Trademark Smackdown: Celebrity Names vs. Brand Names

The world of trademarks is a complicated one, and the battle for brand identity can get fierce, especially when celebrities enter the mix. While celebrities and brands rely on trademarks to protect their unique identities in the marketplace, the game's rules can differ significantly. 

Celebrity Names

Unlike brand names, which are generally created to identify a product or service, celebrity names are pre-existing identities. This creates a balancing act. Celebrities have a legitimate interest in protecting their name and likeness from unauthorized commercial use. However, trademark law also aims to prevent individuals from stifling competition by claiming exclusive rights to common words or generic names.

The "Blurring" Factor

One key factor in determining whether a celebrity can trademark their name is the concept of "blurring." Suppose a celebrity's name has become so strongly associated with their brand that it no longer functions as a mere identifier but becomes synonymous with a specific product or service. In that case, trademark protection is more likely to be granted. For example, "Michael Jordan" is not just a name, it's a brand associated with athletic excellence. This distinction was crucial in the case of Michael Jordan vs. Quality Kings:

  • The Case: Michael Jordan sued a sporting goods company, Quality Kings, for selling t-shirts with his name and jersey number. Quality Kings argued that "Michael Jordan" was a generic term for a famous basketball player.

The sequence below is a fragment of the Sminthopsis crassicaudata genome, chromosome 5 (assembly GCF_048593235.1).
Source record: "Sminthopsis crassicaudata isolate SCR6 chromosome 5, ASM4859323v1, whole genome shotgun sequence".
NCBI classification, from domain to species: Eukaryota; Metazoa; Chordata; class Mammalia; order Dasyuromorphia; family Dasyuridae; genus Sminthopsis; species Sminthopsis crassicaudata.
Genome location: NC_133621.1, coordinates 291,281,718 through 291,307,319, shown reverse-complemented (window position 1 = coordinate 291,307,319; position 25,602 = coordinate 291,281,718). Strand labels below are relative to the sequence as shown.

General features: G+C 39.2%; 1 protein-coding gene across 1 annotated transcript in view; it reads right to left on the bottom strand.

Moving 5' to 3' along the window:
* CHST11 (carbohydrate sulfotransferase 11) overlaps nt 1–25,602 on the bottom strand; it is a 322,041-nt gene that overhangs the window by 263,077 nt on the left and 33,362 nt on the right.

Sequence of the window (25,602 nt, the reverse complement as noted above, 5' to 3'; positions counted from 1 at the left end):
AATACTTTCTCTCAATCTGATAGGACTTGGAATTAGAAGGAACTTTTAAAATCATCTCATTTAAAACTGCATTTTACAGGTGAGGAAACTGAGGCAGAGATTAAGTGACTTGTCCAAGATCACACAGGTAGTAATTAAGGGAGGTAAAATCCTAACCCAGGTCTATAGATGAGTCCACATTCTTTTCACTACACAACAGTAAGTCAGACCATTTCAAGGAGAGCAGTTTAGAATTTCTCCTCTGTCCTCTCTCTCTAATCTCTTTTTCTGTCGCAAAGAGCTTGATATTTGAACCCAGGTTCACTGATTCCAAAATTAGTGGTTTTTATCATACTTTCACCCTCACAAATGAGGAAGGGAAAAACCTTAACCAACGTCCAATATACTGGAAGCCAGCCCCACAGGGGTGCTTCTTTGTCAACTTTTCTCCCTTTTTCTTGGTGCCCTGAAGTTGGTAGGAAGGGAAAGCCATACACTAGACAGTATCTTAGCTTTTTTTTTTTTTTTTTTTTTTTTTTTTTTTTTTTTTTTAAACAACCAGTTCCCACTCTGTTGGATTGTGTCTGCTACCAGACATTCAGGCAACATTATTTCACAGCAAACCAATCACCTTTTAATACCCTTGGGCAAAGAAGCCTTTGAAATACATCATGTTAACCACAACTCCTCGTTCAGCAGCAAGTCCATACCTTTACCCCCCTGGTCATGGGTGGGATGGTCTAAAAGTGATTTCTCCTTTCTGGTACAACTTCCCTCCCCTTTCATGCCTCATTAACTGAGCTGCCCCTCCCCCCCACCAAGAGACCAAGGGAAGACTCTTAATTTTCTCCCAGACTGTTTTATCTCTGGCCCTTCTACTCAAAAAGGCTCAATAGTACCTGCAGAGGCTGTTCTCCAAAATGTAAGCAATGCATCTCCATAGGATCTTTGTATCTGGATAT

• The Outcome: The courts ruled in favor of Jordan, recognizing that his name had transcended mere identification and became a brand signifying a particular quality and source.

Brand Names: All About Distinctiveness

For brands, the path to trademark protection is generally more straightforward. The key here is distinctiveness. A brand name should be unique and not easily confused with existing trademarks. Descriptive terms or generic names are typically not eligible for trademark protection. For instance, the name "Red Shirt" wouldn't be granted a trademark because it simply describes a product.

The "Likelihood of Confusion" Test

Even for seemingly distinctive brand names, the "likelihood of confusion" test is applied. This means the trademark office will consider whether consumers might be confused about the origin or source of a product based on the brand name. A famous example is the case of Victoria's Secret vs. Victoria's Secret Restaurant:

  • The Case: Victoria's Secret, the lingerie giant, sued Victoria's Secret Restaurant over trademark infringement. The restaurant argued that their focus on desserts was distinct from lingerie.
  • The Outcome: The courts sided with Victoria's Secret, recognizing the potential for consumer confusion due to the identical name, even though the products themselves were different.


Celebrities need to demonstrate that their name has transcended mere identification and become a brand in itself. Brands, on the other hand, must ensure their chosen name is distinctive and doesn't create confusion with existing trademarks. By striking this balance, both celebrities and brands can protect their unique identities in the ever-competitive marketplace.